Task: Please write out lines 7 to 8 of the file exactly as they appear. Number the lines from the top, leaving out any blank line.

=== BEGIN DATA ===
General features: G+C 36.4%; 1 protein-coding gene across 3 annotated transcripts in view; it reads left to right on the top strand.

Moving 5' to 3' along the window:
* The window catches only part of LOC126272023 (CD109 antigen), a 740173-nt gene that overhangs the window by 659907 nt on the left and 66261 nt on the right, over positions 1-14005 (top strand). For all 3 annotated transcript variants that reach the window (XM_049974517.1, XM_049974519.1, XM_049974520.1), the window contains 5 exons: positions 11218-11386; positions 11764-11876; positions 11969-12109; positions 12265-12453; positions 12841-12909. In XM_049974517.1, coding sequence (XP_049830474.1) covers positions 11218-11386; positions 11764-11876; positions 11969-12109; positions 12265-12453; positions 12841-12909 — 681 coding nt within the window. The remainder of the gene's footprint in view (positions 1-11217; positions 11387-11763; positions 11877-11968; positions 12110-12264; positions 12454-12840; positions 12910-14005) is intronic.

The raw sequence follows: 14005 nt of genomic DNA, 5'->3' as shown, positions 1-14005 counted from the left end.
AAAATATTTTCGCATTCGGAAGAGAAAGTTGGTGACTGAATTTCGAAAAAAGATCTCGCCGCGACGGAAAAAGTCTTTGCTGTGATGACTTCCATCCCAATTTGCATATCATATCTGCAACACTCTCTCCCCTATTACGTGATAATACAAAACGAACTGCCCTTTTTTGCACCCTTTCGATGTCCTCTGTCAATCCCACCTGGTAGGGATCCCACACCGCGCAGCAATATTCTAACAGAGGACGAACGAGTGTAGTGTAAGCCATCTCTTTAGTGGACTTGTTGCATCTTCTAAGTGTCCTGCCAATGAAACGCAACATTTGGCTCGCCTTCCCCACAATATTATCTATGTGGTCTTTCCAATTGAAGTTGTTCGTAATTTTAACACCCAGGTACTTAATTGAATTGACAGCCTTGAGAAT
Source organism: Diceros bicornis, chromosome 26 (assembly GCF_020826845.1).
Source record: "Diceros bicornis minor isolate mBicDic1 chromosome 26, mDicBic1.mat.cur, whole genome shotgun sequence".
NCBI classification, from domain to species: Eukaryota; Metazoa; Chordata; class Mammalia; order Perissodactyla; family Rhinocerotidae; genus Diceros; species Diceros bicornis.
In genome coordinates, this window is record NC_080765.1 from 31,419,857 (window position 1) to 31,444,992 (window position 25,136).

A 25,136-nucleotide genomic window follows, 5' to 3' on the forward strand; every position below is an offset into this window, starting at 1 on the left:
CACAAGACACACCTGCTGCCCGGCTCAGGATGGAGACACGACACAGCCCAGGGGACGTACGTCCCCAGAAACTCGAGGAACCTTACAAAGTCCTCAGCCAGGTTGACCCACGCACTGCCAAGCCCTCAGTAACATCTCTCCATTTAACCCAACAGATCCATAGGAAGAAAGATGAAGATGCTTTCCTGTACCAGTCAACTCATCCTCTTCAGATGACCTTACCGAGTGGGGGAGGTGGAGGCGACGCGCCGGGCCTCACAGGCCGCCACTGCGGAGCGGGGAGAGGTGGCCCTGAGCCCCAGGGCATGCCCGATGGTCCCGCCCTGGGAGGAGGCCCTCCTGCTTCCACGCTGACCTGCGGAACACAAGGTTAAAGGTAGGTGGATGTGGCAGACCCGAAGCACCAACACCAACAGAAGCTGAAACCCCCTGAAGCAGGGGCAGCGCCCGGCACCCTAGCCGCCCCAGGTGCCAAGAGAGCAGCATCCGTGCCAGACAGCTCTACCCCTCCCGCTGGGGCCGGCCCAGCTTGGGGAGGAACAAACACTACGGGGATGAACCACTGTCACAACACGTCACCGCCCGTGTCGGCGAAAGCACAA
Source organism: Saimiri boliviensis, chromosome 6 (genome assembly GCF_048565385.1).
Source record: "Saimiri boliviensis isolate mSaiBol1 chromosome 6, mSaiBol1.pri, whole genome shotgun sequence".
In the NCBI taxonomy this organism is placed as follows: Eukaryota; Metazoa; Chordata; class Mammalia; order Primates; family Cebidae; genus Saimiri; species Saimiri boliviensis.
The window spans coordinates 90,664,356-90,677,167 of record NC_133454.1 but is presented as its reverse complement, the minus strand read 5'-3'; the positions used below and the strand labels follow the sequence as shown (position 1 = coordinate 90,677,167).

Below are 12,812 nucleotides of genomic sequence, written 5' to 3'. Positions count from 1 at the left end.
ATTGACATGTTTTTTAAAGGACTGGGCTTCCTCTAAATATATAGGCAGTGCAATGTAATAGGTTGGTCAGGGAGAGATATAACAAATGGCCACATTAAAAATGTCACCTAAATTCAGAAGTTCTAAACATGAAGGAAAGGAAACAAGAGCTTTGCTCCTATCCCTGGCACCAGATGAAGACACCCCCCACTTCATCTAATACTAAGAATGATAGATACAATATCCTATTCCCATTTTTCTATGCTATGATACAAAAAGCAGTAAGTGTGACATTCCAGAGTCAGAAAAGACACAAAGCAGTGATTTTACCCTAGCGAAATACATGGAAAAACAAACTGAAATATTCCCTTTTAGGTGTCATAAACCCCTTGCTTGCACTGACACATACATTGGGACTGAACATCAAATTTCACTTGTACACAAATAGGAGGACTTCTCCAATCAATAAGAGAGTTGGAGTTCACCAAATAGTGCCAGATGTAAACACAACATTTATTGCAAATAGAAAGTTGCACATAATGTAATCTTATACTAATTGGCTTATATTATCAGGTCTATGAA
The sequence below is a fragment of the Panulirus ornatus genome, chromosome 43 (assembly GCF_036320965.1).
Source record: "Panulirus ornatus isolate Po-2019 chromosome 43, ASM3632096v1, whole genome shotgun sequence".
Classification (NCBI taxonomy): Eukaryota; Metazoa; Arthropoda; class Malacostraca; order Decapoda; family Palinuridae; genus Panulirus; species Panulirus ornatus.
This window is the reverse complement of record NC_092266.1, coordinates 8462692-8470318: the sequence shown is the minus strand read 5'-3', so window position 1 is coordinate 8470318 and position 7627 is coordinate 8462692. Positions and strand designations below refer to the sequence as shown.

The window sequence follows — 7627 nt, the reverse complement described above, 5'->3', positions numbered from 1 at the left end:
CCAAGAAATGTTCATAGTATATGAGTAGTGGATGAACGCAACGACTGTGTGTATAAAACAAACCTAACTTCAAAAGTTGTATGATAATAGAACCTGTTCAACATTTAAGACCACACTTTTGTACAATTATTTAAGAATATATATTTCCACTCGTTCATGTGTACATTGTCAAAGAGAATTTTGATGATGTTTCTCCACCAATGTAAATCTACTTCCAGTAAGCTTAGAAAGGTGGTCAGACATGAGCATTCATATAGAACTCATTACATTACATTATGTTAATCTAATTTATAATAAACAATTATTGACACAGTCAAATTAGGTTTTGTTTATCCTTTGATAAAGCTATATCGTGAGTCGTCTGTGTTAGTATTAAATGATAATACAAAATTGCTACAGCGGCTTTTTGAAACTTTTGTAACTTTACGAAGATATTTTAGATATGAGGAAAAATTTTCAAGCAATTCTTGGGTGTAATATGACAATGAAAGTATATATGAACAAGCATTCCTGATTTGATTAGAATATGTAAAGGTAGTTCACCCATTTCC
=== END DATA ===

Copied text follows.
Source record: "Diceros bicornis minor isolate mBicDic1 chromosome 26, mDicBic1.mat.cur, whole genome shotgun sequence".
NCBI classification, from domain to species: Eukaryota; Metazoa; Chordata; class Mammalia; order Perissodactyla; family Rhinocerotidae; genus Diceros; species Diceros bicornis.